After the emergence of COVID-19 in 2020, research teams around the globe developed more streamlined ways to collect and process samples for COVID-19 testing. At Arizona State University (ASU) for example, researchers created the ASU Biodesign Clinical Testing Lab (ABCTL) to protect the greater Arizona community from widespread COVID-19 transmission.
“The ABCTL was created as part of ASU’s response to the COVID-19 pandemic,” says Lab Manager Joseph Miceli. “The Biodesign Institute at ASU was ideally situated to make things happen because they already had a lot of the equipment required for testing and a lot of the expertise needed to set up the program itself. I got brought in because of my expertise and experience in cold chain management, sample storage, and automation with the DNASU Plasmid Repository.”
Choosing a sample collection tube: the key ingredients
Before finalizing the ABCTL’s workflow for COVID-19 testing, Miceli and his team spent ample time searching for a collection tube that best matched their current sample collection and laboratory processes. “We were looking for a tube that could function in at least a semi-automated fashion,” he says. “We also needed a tube that could fit into the racks for our liquid handling systems. Being able to scan the tubes in was a key ingredient for us as well.”
Ultimately, Miceli and his team chose the Micronic 6.00ml 2D Data-Matrix coded tube as their collection vessel for the ABCTL. After implementing these tubes into their workflow last fall, Miceli says they saw a tremendous increase in the ABCTL’s testing abilities.
“We went from processing 500 tests per week to over 33,000 tests per week across the state of Arizona—this was at the height of the COVID-19 winter wave in 2020,” says Miceli. “There’s no way we could have met that level of demand with the other tubes that we had been using prior to the Micronic tubes.”
The journey of a tube: ABCTL’s COVID-19 testing process
After samples are collected at a testing site, what happens next? Are the tubes sent back to the lab? Processed on site? According to Miceli, their COVID-19 testing process actually starts before the tubes go out for collection.
“The tubes have a 2D barcode on the bottom, but that’s not sufficient in itself for doing participant sampling,” says Miceli. “You have to have two IDs, not just one. Birthdates are commonly used as a sample ID, so we label the tubes here in-house to provide a clear marking for where to put that information.”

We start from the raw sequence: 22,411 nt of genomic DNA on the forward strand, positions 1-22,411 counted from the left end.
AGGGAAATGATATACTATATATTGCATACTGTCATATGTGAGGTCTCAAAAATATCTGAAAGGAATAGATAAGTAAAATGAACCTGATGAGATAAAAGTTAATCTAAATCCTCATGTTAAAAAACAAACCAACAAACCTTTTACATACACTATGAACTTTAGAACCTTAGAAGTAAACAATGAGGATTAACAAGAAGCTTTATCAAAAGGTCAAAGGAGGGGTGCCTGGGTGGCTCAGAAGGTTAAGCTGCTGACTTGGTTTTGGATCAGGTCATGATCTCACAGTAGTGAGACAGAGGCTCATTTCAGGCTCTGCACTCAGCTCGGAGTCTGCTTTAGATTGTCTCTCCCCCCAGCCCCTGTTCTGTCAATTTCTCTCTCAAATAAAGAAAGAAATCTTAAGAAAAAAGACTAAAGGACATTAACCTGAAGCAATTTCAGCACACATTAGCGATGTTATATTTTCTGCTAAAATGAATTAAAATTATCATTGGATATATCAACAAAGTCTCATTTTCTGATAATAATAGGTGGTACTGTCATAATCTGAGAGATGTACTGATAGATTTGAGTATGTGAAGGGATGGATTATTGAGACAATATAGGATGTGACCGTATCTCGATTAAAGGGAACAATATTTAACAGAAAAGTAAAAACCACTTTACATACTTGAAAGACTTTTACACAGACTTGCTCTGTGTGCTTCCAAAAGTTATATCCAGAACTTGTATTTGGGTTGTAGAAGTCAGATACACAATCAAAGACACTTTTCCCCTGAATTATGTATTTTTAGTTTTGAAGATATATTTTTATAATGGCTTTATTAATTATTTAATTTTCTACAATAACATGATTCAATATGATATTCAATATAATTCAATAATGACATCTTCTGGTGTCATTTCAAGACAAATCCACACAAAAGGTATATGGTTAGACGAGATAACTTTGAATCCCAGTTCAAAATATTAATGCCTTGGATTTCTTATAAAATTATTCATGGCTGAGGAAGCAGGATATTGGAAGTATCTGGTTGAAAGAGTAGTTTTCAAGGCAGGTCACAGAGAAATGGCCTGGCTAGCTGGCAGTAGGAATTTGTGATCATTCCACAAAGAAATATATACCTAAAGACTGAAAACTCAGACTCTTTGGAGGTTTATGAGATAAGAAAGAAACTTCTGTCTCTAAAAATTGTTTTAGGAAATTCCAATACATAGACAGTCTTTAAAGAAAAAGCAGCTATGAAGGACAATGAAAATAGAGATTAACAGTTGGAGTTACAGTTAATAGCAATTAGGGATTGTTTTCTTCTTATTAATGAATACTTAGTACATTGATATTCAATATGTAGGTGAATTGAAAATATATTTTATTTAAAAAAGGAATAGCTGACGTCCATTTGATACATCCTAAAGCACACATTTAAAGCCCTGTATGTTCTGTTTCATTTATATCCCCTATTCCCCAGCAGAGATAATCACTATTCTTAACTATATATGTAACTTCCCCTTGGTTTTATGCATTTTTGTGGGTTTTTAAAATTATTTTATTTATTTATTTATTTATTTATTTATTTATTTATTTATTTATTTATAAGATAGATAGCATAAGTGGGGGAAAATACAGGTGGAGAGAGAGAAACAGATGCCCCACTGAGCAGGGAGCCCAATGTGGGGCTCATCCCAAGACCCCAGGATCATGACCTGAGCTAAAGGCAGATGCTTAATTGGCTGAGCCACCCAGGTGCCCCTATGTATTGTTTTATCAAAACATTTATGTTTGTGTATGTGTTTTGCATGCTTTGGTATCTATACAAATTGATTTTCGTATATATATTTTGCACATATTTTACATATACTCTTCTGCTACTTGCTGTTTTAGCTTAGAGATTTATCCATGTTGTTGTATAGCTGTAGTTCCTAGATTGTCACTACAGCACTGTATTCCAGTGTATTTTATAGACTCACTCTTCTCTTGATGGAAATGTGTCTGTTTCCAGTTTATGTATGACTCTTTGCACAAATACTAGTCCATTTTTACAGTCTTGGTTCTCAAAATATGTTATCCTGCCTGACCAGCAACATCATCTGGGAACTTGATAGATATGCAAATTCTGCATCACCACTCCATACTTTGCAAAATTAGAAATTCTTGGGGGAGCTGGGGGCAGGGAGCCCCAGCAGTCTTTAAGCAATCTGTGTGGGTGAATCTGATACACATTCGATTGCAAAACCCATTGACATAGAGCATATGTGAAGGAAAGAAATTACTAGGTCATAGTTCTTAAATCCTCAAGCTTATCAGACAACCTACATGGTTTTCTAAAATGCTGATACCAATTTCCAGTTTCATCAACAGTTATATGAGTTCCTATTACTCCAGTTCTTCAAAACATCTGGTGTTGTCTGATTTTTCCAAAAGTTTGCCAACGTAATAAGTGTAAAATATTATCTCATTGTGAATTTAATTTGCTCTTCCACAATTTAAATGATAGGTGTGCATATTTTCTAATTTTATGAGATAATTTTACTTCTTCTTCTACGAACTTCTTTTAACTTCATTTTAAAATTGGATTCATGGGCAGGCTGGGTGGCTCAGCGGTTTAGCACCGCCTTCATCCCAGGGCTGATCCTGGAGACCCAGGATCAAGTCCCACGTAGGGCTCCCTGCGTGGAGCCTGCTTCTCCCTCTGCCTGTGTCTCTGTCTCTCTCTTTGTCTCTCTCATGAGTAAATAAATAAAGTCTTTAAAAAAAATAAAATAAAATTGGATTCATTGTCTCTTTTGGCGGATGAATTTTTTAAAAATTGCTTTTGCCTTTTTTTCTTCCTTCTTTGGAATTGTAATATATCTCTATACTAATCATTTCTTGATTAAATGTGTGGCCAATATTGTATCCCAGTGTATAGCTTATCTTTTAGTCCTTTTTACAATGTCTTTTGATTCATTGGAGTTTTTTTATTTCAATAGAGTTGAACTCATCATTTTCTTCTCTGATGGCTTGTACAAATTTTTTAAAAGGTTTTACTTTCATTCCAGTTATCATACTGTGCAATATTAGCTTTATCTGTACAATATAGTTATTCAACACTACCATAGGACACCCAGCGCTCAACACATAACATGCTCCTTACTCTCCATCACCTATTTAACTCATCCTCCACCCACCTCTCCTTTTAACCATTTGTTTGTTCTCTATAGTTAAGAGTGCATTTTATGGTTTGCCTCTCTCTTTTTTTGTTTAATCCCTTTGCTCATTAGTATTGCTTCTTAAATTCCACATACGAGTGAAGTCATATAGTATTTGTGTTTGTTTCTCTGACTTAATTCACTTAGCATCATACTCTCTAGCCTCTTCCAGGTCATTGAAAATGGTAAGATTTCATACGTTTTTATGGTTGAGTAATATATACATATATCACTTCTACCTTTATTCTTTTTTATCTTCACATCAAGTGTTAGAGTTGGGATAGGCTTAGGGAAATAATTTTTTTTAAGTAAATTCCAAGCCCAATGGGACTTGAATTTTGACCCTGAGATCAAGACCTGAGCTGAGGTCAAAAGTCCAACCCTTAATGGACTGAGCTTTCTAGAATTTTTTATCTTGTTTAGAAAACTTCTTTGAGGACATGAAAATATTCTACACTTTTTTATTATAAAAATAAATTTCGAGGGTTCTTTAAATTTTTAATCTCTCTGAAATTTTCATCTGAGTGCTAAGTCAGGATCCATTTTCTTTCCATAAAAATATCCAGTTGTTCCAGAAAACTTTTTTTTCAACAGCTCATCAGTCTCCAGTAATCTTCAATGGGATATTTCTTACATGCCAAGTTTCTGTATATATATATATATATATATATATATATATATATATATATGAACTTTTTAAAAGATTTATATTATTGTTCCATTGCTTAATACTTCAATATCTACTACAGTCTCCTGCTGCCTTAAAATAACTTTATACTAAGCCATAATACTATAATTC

After the tubes are labeled, they’re sent to testing sites around the state. At these sites, participants use a tube to collect their saliva sample. When they’re finished, they give the tube to a staff member who then scans it into the system. From there, the tube is transported back to the lab where it is checked in once more. Once the sample is inactivated, the tube is moved into the sample analysis phase which involves a highly automated workflow with liquid handling robots.
Overall, Joseph Miceli says that NBS Scientific proved to be a fitting partner for the ABCTL’s largescale COVID-19 testing initiative. “NBS Scientific provided excellent communication and timelines on shipment volumes, both of which are incredibly important factors when trying to plan and implement a testing strategy of this scale,” says Miceli. “[They’ve] been a great partner in this endeavor, and I’ve been very pleased with our collaboration.”
For more information about the ASU Biodesign Clinical Testing Lab (ABCTL), please visit https://biodesign.asu.edu/research/clinical-testing. For more information regarding sample storage solutions, please contact NBS Scientific at +1-724-941-6411 or firstname.lastname@example.org.
NBS Scientific is a distributor for the life science industry in the United States with sister companies in Belgium, France, Germany, Switzerland, the Netherlands, and United Kingdom. Product portfolios differ by country, but their universal portfolio includes sample collection kits, sample stability reagents, sample storage consumables, rack thawing stations, frozen sample aliquotters, bench-top equipment, tube handlers, barcode readers, (de)cappers, laser markers, and more.